speak the good news, write the bad news

Home/techniques/speak the good news, write the bad news

speak the good news, write the bad news

chasing slow debtors? life's far too short for this, so - WRITE the bad newsWhen you’re chasing slow payers it’s always good policy to “Speak the Good News, Write the Bad News”. That way, you’re always the Good Guy because you never get to say anything unpleasant!
When a person calls you saying things like “I didn’t like the tone of your letter”, you can blame someone or something else for having had to write it.

  • It’s our policy– (whether you have one or not. Do the clients know anyway?)
  • The computer generates the letters automatically(whether it does or does not it doesn’t matter!!).
  • The Board– anything or anyone will do actually,
  • Jonathan Fortesque– quite so! Who is this Jonathan Fortesque indeed? Does he exist? Does he have to exist to be blamed?

If you have to ‘get heavy’ when you’re chasing up an account it’s best to do it in writing. Why? Because:

  1. you give debtors a chance to work out what they’re going to do when they get your ‘heavy’ letter rather than surprising the hell out of them if you do it by phone, and
  2. you’d only get into an argument if you phoned them with the bad news anyway.


To explain.

If you want them to Pay-Up-Or-Else, how can you say that nicely over the phone and avoid an argument?  You can’t, can you?  So … don’t. Write to them. Then you can phone them a little later, once they’ve got your letter, and decided what they’re going to do about it.  (Incidentally, if they’ve done nothing about it, they HAVE actually done something about it, haven’t they?  They’ve done … absolutely NOTHING.

And THAT tells us quite a bit about their intent or their attitude about the account doesn’t it?).  So, once you’ve written the Bad News you can phone them later to follow it up with an “Is there anything I can do to help?” attitude.


And what exactly can you say then?
If you do have to write a Pay-Up-Or-Else letter to some debtors and then follow them up by phone, try saying something along these lines. (Most creditors send a ‘heavy’ letter and then just wait, and wait, and wait, and wait. But, guess what? So does the Debtor! That’s called going nowhere very quickly!)

So, try this, you could say

Is there any way that we can stop this happening?

See what’s happened here? You’ve written to them saying something ‘heavy’ or that you’re going to sue them and now you’re phoning them up as their ally. With a “How can we sort this out together?” attitude. A phone call saying that, on the other hand, cannot be a happy call!  You wrote to them with the Bad News (We’re going to sue you) and spoke the Good News (How can I help you to avoid all this happening?) So, like we said before … Speak the Good News, Write the Bad News.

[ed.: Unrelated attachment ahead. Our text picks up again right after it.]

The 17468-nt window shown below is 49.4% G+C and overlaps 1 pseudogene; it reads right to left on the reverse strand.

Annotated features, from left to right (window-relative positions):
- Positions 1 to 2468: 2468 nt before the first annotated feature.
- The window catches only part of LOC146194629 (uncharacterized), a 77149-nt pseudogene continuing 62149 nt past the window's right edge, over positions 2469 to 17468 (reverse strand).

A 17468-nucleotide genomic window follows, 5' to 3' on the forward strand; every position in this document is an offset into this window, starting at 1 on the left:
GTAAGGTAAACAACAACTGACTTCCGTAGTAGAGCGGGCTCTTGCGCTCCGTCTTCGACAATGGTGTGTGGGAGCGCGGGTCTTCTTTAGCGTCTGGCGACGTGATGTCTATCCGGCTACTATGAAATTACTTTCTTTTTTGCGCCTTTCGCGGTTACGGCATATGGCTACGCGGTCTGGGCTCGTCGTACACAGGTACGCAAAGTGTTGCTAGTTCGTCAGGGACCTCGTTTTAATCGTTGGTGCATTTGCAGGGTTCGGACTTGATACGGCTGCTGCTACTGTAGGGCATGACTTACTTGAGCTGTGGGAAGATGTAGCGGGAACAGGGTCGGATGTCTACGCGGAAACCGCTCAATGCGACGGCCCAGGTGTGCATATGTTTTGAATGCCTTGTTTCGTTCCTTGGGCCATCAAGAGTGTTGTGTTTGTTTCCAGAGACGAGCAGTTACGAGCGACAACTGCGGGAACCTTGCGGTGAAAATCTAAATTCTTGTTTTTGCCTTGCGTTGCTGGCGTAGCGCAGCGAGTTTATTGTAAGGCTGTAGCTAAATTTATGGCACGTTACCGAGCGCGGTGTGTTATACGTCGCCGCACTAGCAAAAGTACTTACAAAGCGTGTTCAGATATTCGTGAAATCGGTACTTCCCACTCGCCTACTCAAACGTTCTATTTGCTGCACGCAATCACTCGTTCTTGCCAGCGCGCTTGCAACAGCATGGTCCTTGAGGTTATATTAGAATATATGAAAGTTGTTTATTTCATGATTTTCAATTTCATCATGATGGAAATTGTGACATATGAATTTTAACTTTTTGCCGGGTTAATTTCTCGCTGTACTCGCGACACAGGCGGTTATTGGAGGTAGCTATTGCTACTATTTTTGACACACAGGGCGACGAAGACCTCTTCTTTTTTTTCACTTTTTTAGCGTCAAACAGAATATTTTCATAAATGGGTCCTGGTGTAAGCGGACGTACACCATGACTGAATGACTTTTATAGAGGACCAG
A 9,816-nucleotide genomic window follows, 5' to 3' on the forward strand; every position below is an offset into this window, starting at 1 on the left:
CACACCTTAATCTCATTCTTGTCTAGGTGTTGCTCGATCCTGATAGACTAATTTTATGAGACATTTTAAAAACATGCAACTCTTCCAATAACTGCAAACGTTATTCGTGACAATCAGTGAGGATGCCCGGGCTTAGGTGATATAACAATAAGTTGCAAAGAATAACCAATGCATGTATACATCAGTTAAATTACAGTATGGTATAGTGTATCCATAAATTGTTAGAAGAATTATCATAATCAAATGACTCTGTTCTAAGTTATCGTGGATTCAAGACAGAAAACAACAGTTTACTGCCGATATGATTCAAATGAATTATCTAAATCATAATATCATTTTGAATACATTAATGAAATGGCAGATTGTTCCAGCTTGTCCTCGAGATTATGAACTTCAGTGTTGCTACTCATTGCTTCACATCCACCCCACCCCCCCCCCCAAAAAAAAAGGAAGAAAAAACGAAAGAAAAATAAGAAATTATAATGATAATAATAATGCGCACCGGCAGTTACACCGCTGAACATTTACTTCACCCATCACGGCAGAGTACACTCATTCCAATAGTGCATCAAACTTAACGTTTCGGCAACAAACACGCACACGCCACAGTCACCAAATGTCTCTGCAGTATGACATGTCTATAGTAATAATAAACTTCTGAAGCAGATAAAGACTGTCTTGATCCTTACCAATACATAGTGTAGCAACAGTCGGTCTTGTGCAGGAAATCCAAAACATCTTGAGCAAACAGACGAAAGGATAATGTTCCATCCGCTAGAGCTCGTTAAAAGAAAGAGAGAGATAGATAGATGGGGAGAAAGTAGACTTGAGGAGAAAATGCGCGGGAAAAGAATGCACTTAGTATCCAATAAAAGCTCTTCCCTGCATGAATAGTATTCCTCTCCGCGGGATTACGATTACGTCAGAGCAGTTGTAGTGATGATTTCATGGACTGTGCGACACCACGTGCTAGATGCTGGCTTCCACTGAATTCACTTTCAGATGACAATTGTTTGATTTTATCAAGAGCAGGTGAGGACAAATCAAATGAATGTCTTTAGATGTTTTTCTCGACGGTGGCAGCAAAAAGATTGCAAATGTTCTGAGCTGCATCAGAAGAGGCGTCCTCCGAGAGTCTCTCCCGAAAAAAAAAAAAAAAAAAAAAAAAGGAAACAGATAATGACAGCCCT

AND, if you already know what they’re going to say before you even pick up the phone, why phone? DON’T! Write to them instead. Say what you want to say and send your letter by Registered Post. This will make sure that THEY get YOUR letter and then THEY will know that YOU know that THEY have got YOUR letter! Got it? They will.

more telephone skills


By | 2017-07-13T08:51:43+00:00 February 19th, 2009|techniques|1 Comment

About the Author:

Have you ever wondered why a client does business with you and then ignores your invoice like they had no intention of paying it in the first place or they treat you like their own personal line of credit, leaving YOU dangling, waiting months for their payment? Unfortunately this situation is all too common and can even be puzzling for the most experienced business owner. If you’ve ever had to handle outstanding accounts or you are just so over non-payers, then we can help. Real-world skills, solutions, tips & strategies to get more accounts paid on time, and, most importantly, how to maintain customer goodwill while keeping YOUR cash flow in the positive. You will find the blog posts helpful but to get real results, contact us by using any of the forms on this site, by email or by phone. I’ve been involved in the management of accounts for over 30 years, heard every excuse in the book, can spot a non-payer at 20 paces. Finance Companies in the 70s (systematic, tough), professional firms in the 80s (no systems, too gentle) and, since then, just about every other sort of business you can think of. I’ve written books on the topic, spoken all over the place about it and the blog in this website is my way of “giving back”. I hope you find it helpful.

One Comment

  1. Anonymous November 12, 2010 at 1:48 pm - Reply

    Great tips!

Leave A Comment

This site uses Akismet to reduce spam. Learn how your comment data is processed.